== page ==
An updated psychiatric guidebook aimed at improving the process of mental illness diagnostics, which debuted in May, only makes matters worse, according to critics. The Diagnostic and Statistical Manual of Mental Disorders (DSM), published by the American Psychiatric Association, is meant to provide state-of-the-art definitions of psychiatric disorders to help guide diagnosis and treatment.
The guidebook, known as DSM was 14 years in the making for it’s fifth edition. Like its predecessors, it depends measures on subjective symptom descriptions rather than data-driven to identify mental illnesses. However, many observers claim that this policy is no longer sufficient.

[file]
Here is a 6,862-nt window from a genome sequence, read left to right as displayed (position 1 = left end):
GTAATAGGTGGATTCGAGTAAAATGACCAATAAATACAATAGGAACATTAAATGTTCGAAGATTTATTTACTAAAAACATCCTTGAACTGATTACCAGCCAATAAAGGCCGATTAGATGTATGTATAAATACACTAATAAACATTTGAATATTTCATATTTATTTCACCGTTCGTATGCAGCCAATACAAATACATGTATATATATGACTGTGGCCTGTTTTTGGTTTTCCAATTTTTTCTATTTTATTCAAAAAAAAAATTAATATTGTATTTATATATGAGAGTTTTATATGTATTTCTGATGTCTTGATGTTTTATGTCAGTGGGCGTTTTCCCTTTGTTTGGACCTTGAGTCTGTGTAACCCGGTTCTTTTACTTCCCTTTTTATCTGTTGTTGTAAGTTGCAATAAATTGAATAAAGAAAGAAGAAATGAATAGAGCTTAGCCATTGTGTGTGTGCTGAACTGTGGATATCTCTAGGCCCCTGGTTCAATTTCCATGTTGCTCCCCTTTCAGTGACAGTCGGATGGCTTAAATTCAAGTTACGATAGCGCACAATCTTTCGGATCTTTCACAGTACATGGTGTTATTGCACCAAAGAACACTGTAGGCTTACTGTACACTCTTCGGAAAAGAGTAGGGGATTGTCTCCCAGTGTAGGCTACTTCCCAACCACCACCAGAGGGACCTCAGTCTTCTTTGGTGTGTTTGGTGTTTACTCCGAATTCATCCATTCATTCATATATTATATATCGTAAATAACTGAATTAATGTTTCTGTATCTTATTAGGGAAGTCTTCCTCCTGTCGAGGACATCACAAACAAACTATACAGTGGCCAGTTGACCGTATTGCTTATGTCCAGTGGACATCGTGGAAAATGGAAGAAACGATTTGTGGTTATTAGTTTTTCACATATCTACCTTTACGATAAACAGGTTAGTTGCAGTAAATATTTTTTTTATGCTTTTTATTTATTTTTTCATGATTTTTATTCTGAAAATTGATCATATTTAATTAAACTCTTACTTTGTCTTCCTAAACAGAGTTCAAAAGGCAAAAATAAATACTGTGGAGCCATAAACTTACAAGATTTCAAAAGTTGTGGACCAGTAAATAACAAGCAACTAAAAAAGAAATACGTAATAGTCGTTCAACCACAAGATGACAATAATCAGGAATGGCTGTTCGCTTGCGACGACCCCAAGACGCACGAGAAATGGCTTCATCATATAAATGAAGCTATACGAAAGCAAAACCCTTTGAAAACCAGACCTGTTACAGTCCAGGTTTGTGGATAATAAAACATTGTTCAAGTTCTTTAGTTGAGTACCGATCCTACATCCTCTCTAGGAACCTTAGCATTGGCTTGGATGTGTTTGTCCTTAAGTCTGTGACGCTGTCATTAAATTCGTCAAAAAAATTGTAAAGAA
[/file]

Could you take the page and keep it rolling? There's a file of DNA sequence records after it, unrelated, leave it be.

Psychiatrist Frank Farley, former President of the United States Psychological Association (USAPA), suggests, our methods of diagnosing psychiatric problems is beyond a simple fix.
“It’s time to rethink the whole concept.”
Thomas Insel, chief of the National Institute of Mental Health, called for a fresh and more stringent age in diagnostics. A reduced limit for diagnosing attention deficit-hyperactivity disorder (ADHD) and redefining Asperger syndrome as a form of autism, are particularly controversial modifications of DSM-5.
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